By Afsaneh Khetrapal, BSc (Hons)
Porphyria cutanea tarda (PCT) belongs to group of disorders named the porphyrias. A porphyria is characterized by the abnormal metabolism of the blood pigment hemoglobin.
In porphyria, cells fail tconvert porphyrins and porphyrin precursors intheme. This biosynthetic pathway for this relies on the functioning of eight enzymes for the appropriate synthesizing of heme. Thus, a deficiency in even one of these enzymes could result in the accumulation of porphyrins and porphyrin precursors that then cause illness.
PCT is the most common form of porphyria and results from a dysfunctional enzyme within the liver named uroporphyrinogen decarboxylase (UROD). PCT is subdivided intType 1 (sporadic PCT) and Type 2 (familial PCT).
Approximately 75-80% of PCT cases are classified as Type 1. These generally begin midway in adulthood following exposure tparticular chemicals now known televate the synthesis of heme precursors (porphyrins) in the liver. The factors which trigger the acquired disorder include:
- Moderately heavy alcohol consumption
- Artificial estrogens - often in the form of oral contraception (e.g. birth control), hormone replacement therapy, liver disease, and prostate cancer treatment
- Iron overload which can possibly result from;
- High intake - often via oral supplementation or blood transfusion
- Viral infections - HIV or hepatitis (especially chronic hepatitis C)
- Hereditary hemochromatosis - thus gene abnormalities associated with this are trigger factors. This chronic blood disorder is alsthe most common disease resulting in over absorption of iron
Type 2 PCT shows association with mutation in the gene encoding UROD and significantly less with trigger factors. Interestingly, some people whhave the causal gene mutations for Type 2 PCT are affected by a latent form of this porphyria. i.e. they exhibit none of the symptoms of PCT. Unfortunately, those whdsuffer from the symptoms experience the onset of this at a younger age than in type 1 PCT. The general symptoms of porphyrias are as follows:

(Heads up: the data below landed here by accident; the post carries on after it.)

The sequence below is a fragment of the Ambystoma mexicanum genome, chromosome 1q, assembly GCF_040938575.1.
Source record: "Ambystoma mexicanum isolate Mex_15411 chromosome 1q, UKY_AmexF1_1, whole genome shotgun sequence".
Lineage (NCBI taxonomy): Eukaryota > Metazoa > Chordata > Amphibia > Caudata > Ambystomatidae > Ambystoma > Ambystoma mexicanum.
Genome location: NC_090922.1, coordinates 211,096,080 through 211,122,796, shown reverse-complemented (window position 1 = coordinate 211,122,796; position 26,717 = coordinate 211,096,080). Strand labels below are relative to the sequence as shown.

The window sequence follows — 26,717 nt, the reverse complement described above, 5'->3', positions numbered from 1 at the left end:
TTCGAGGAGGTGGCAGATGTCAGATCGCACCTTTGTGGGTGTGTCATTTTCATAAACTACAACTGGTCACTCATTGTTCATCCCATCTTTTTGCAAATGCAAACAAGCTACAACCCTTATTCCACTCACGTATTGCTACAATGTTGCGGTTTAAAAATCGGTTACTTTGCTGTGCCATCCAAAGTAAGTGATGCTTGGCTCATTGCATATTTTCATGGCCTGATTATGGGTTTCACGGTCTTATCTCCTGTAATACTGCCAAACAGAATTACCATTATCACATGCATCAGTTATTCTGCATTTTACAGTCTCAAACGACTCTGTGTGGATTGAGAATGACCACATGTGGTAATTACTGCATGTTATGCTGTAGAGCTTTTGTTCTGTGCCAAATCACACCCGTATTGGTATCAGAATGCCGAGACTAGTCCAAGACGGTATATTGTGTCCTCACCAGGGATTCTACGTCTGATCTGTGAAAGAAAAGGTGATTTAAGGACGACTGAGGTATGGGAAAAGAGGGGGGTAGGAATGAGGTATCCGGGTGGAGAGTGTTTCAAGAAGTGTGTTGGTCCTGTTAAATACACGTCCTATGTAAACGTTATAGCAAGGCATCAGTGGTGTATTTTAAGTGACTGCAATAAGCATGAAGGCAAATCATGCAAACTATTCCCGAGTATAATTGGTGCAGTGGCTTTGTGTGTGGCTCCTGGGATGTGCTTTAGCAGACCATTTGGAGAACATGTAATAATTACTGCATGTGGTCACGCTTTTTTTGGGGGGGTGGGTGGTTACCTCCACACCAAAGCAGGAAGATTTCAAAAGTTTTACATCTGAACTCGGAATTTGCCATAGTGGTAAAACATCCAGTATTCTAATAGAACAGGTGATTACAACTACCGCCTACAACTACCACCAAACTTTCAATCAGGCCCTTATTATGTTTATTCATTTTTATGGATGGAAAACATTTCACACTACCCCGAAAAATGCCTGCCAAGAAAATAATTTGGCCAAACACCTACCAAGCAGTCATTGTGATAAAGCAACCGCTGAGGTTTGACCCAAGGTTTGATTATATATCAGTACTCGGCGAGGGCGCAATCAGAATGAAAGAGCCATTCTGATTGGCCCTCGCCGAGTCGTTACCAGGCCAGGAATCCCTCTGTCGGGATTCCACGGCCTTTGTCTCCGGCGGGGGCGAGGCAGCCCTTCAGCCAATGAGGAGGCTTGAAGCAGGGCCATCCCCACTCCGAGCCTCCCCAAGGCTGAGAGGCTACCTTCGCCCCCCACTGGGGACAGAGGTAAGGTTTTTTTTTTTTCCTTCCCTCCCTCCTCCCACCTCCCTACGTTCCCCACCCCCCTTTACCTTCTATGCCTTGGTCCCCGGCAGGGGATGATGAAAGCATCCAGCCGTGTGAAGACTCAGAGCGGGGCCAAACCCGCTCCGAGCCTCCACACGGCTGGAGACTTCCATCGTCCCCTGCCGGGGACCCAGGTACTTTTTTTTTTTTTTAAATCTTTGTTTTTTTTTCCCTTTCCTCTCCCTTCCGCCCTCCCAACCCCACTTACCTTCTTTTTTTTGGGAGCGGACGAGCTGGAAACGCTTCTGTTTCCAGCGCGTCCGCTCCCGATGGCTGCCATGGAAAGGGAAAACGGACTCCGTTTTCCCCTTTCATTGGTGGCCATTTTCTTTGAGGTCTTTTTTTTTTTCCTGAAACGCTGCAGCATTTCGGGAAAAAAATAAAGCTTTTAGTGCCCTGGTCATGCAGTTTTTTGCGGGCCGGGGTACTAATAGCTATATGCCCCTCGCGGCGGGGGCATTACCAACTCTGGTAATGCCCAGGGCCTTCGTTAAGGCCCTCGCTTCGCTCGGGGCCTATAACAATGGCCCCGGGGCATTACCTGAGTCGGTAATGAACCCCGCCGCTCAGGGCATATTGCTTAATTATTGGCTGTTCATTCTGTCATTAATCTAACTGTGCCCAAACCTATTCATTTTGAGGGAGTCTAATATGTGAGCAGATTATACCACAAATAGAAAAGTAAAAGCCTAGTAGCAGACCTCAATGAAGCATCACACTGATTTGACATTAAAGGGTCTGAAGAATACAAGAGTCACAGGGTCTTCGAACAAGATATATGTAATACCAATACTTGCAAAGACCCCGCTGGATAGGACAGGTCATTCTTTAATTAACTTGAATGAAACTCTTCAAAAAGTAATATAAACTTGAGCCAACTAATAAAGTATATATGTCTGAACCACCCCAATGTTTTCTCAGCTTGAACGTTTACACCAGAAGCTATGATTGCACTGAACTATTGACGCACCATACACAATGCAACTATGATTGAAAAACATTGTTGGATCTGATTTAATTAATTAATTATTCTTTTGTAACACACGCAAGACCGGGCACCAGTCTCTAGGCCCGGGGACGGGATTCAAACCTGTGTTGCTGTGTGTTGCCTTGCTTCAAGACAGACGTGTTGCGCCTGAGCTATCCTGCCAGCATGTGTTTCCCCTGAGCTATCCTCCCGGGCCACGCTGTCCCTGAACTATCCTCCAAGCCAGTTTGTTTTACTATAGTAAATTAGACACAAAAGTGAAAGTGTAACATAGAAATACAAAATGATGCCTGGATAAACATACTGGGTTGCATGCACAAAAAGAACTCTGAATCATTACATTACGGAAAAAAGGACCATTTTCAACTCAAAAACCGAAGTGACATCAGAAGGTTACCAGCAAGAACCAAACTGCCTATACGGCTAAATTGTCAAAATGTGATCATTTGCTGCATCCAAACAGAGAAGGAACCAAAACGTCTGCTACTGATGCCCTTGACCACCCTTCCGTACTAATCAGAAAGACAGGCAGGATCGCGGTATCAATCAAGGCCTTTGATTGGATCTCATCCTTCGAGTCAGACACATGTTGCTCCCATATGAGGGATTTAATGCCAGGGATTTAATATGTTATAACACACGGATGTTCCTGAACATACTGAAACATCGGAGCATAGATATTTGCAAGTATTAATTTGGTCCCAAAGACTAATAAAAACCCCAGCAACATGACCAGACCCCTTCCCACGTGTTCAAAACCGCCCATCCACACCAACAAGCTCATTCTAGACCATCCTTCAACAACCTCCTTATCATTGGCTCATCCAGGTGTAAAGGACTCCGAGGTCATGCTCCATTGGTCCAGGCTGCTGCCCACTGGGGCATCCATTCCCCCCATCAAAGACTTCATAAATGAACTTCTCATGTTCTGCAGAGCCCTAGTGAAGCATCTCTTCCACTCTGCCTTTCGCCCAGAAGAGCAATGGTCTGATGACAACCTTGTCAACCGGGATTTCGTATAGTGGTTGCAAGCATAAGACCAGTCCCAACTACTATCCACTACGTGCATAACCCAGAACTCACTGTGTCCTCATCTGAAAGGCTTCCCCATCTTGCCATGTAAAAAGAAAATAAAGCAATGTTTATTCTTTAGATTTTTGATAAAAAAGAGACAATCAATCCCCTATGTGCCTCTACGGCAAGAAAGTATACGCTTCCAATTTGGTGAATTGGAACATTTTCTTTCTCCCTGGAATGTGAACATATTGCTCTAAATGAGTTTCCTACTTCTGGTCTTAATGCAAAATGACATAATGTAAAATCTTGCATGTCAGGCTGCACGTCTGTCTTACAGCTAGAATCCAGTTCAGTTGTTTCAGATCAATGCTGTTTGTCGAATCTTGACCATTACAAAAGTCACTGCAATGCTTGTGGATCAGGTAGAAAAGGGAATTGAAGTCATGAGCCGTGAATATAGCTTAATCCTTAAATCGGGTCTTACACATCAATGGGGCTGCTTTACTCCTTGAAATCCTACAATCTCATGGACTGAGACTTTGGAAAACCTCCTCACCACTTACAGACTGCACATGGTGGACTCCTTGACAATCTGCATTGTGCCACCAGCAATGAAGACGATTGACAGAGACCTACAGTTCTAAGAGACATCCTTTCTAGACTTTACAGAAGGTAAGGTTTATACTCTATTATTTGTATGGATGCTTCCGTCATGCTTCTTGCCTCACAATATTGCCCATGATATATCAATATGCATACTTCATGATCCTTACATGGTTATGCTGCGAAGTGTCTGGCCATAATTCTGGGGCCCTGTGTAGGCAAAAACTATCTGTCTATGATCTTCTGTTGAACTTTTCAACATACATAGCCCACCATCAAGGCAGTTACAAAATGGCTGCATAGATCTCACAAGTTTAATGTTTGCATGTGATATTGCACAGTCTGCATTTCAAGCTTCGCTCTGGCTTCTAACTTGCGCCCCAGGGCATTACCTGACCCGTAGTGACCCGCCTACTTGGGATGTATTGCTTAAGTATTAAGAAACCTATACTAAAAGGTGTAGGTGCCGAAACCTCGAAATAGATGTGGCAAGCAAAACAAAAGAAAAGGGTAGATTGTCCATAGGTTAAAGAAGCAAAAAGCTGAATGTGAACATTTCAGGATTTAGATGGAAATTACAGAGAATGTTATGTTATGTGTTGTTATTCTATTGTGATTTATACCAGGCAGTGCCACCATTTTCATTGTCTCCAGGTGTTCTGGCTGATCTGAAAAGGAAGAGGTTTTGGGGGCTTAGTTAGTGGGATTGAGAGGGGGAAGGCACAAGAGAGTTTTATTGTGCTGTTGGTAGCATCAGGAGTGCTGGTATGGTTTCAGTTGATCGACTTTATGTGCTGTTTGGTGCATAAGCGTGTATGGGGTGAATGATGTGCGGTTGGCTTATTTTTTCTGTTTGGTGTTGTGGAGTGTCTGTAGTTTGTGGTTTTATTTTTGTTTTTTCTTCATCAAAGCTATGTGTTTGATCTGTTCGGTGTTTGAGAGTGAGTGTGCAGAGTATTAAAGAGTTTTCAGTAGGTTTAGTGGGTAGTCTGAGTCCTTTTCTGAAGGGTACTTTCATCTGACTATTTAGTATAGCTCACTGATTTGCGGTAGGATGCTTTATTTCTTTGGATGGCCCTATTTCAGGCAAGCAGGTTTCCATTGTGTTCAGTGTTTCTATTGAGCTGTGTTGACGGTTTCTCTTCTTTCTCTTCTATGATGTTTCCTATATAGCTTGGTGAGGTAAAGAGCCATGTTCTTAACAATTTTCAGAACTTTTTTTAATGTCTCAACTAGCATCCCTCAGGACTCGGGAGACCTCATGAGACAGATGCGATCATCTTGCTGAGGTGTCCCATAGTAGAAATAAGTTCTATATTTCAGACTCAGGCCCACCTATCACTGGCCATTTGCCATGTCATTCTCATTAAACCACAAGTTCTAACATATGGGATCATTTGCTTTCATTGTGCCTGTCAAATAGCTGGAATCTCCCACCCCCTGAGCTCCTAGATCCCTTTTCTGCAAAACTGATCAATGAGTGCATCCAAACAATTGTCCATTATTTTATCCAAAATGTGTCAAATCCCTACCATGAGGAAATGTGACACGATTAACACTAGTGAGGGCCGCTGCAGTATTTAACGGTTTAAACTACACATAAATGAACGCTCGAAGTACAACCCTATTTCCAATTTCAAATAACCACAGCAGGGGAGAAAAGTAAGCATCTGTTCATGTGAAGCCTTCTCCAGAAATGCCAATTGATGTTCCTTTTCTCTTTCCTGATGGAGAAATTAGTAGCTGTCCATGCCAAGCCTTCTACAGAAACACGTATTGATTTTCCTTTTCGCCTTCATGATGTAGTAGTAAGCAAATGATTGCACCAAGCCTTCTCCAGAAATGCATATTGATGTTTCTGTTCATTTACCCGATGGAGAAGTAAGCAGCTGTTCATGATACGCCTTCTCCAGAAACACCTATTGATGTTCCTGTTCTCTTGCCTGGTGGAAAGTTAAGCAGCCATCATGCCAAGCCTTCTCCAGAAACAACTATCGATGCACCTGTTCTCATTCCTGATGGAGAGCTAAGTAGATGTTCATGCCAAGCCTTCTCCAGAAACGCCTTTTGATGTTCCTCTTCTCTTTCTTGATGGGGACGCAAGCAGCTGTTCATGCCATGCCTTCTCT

- Hypersensitivity tsunlight exposure - this leads titching and swelling of sun-exposed areas. Thus, it is recommended in some necessary cases tavoid direct sunlight as much as possible. Protect skin from sunlight by wearing light cotton gloves, long sleeves, and a hat.
- Sores (erosions) following relatively minor injuries
- Fluid filled blisters (vesicles and bullae) eventually healing tform small cysts (milia)
PCT is the most treatable form of the porphyrias. Furthermore, the treatment of PCT is almost always successful, and the prognosis is usually excellent. Treatment involves the removal of the aforementioned factors responsible for activating the disease in the first place. Fortunately, such action appears tbe effective in both familial and sporadic PCT equally.
The main treatment involves a schedule of blood removal via repeated phlebotomy sessions which aim treduce the hepatic iron level. An alternative treatment may be a low dose regimen of anti-malaria drugs - twice weekly doses of chloroquine or hydroxychloroquine. It is important that these drugs are taken at a carefully selected dosage because otherwise they have the potential tinflict temporary but potentially serious liver damage.
Following appropriate treatment for PCT, the regular monitoring of plasma porphyrins levels may be recommended. It is of particular importance should a patient require a known trigger factor as part of their lifestyle or health choices, e.g. artificial estrogen present in birth control.
Reviewed by Susha Cheriyedath, MSc
Last Updated: Jun 24, 2016